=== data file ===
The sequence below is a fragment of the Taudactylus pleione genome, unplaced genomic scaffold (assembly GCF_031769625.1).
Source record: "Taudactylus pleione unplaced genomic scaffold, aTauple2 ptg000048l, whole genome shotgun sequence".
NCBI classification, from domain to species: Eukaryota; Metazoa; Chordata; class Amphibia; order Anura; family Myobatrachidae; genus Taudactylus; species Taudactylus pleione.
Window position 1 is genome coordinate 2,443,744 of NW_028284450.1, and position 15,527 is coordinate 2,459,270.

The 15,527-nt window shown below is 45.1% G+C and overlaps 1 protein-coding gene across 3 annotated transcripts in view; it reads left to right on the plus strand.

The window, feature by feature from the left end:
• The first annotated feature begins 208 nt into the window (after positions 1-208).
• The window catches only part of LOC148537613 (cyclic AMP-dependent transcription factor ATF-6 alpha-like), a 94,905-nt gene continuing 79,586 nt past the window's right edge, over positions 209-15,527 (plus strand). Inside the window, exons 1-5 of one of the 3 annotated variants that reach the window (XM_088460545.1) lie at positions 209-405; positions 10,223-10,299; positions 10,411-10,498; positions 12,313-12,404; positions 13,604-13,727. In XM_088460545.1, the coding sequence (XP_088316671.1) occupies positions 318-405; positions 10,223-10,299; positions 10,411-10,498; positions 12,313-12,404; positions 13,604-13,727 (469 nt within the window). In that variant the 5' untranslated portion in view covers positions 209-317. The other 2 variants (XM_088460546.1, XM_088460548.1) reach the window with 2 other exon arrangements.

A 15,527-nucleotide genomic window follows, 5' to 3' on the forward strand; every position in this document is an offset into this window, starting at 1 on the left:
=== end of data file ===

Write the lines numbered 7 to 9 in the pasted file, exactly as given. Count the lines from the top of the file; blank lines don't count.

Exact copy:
• The first annotated feature begins 208 nt into the window (after positions 1-208).
• The window catches only part of LOC148537613 (cyclic AMP-dependent transcription factor ATF-6 alpha-like), a 94,905-nt gene continuing 79,586 nt past the window's right edge, over positions 209-15,527 (plus strand). Inside the window, exons 1-5 of one of the 3 annotated variants that reach the window (XM_088460545.1) lie at positions 209-405; positions 10,223-10,299; positions 10,411-10,498; positions 12,313-12,404; positions 13,604-13,727. In XM_088460545.1, the coding sequence (XP_088316671.1) occupies positions 318-405; positions 10,223-10,299; positions 10,411-10,498; positions 12,313-12,404; positions 13,604-13,727 (469 nt within the window). In that variant the 5' untranslated portion in view covers positions 209-317. The other 2 variants (XM_088460546.1, XM_088460548.1) reach the window with 2 other exon arrangements.

A 15,527-nucleotide genomic window follows, 5' to 3' on the forward strand; every position in this document is an offset into this window, starting at 1 on the left: